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  • Writer's pictureSiân Smith

How long does it take to edit a book?

Updated: Jan 25

The world of publishing can be completely overwhelming when you first enter it: from all the unique terms (‘what is copyediting?') to the different job titles used in the editorial business, it’s no wonder most first-time authors just don’t know where to start, or how long it takes to edit and self-publish a book.


Knowing what’s involved in each stage of the editing process and how long each one takes means you can plan for them and allow enough time for each part of the editing process.

This blog post details what happens during each part of the publishing and editing process, how long each stage takes AND how much to allow between each process (this is the one that often gets overlooked!).


‘I’ve written my book, what happens next?!’

That’s a question I hear from most of my self-publishing clients. Sometimes they ask me once they’ve finished that first draft, sometimes this question comes my way while they’re in the thick of writing it.


And with book editors getting booked up for months in advance, how do you even know when to book your first service to start?


No doubt you have set yourself a deadline for the first draft of your book. So long as this deadline has a bit of wiggle room, I’d advise allowing AT LEAST one month between finishing your first draft and submitting a draft of your book to an editor for their first service.


You need time away from your first draft to allow any niggles to settle, such as any chapters or sections you feel aren’t quite right, or anything you’ve taken out of your current draft or not included that you now want to consider adding.


As hard as it is, you also need to ask someone to read your book. I recommend asking both family and friends and someone you don’t know as well (such as a friend of a friend). Getting family and friends to read the book will get you used to the idea of people you know reading the book, whereas asking people you don’t know is more likely to generate honest feedback.





A caucasian woman with brown round glasses and blonde wavy hair is holding a pen above a notebook. She is smiling at the camera. There is a pile of reference books and a plate with a cookie in front of her.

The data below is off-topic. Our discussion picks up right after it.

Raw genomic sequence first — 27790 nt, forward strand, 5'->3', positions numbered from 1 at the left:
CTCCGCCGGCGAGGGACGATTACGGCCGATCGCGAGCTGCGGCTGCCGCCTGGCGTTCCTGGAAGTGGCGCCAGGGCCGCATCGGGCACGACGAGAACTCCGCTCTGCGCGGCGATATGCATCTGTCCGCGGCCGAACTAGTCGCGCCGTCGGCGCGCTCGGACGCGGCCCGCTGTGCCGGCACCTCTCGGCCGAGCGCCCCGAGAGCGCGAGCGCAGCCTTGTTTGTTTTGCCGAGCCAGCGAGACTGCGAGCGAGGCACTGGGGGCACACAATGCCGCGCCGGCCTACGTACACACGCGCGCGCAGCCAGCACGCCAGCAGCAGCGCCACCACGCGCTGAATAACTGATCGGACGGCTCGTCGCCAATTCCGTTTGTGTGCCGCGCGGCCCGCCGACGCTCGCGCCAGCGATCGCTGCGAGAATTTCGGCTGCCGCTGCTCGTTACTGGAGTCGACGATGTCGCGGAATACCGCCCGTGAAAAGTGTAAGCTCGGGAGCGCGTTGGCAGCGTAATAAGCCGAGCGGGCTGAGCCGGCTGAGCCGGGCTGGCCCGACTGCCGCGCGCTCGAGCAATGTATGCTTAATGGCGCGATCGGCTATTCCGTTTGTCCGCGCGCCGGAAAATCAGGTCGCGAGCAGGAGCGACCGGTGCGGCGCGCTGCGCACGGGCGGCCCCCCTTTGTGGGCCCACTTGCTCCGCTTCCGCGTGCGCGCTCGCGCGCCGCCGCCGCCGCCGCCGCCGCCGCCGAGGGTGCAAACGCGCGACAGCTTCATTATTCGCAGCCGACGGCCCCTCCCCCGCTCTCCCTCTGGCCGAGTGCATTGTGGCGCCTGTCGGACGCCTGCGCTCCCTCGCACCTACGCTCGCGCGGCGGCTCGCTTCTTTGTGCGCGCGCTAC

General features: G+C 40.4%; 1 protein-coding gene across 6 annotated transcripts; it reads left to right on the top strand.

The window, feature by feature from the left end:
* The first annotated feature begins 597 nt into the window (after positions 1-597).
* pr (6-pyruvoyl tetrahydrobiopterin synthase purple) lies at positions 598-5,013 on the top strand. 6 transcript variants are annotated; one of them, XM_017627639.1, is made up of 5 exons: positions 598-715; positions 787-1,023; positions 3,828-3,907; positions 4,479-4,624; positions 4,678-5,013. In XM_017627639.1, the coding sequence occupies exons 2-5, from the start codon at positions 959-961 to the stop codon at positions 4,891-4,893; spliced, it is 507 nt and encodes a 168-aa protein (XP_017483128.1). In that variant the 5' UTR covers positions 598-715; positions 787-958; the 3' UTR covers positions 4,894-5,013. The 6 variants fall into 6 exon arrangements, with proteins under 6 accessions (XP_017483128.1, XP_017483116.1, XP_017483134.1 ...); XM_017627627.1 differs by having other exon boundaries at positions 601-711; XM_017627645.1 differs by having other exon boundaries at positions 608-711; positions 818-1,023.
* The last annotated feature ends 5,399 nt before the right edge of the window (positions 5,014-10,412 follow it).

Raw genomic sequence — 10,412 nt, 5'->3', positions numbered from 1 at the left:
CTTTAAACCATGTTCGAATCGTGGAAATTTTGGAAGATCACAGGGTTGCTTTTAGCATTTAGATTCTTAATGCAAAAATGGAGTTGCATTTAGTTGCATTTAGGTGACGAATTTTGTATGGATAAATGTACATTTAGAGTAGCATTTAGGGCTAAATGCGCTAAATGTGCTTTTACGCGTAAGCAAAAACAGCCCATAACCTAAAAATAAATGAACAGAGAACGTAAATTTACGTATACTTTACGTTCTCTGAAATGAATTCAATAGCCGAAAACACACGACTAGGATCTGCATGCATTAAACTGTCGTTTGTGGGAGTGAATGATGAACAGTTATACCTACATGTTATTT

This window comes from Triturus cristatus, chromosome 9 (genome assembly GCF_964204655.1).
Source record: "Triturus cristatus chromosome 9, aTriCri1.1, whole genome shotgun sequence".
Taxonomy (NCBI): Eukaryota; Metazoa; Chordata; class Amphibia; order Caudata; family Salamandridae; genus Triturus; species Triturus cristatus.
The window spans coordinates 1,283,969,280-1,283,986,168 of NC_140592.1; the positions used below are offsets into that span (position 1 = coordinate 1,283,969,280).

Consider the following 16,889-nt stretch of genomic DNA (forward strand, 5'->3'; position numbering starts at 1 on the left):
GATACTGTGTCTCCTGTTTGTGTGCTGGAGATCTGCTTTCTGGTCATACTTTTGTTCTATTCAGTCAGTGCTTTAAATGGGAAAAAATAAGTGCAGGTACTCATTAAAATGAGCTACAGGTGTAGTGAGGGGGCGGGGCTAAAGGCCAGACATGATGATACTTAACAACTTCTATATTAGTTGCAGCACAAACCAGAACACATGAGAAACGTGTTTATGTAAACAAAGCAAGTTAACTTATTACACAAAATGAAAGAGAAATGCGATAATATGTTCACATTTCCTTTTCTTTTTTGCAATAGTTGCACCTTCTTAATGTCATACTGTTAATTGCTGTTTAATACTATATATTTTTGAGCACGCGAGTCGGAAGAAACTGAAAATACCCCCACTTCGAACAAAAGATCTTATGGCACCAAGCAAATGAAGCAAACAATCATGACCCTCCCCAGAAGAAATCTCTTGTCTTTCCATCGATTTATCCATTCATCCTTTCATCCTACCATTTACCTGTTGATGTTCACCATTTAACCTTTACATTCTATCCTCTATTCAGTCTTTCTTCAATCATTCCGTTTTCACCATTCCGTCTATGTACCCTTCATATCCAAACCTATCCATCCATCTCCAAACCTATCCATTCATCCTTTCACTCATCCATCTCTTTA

This is what your book editor could look like! Photo credit: EBM Photography


The publishing process

So, we already have at least one month on the timeline for the editing process before you send your book to an editor. Now here’s what the ideal publishing process looks like to take you from draft to published book, with the average time needed for each stage, based on 70,000 words.



Final draft + one month + 1–3 months developmental edit + one month + 6 weeks copyedit + one month + 2 weeks typeset + 3 weeks proofread = publish!


If you don’t use all these services, you can adjust your timeline from draft to book accordingly (but think about whether you need to add time for these processes, if you’re doing them yourself). Timings are also based on my timescale but would always depend on scheduling.


What follows is an overview of each of those services, so you can start to familarise yourself with the different levels of editing, such as the difference between proofreading and editing.


1.       Developmental edit – also referred to as a ‘structural edit’ or ‘content edit’. This looks at the big picture elements of your book, such as the authorial voice, structure, central argument, storytelling devices. A true developmental edit will take several weeks, as you send draft chapters or a section, get feedback, and submit again for further feedback until you’re both happy with the final result. In self-publishing, this can also take the format of working with a writing coach or as part of a writing workshop.

Time needed for developmental edit: one to three months.


-          If your budget doesn’t allow for a comprehensive developmental edit, you can opt for a manuscript appraisal (sometimes called a manuscript review, critique or evaluation). This is a ‘one-round’ version of a developmental edit: you’ll receive feedback on what’s great and what needs more work, but you won’t submit these changes to your editor to review again (unless you pay for another appraisal).

Time needed for manuscript appraisal (including report and handover call): 2 weeks.

(30,000 words 1 week, 50,000 words 1.5 weeks, 70,000 words)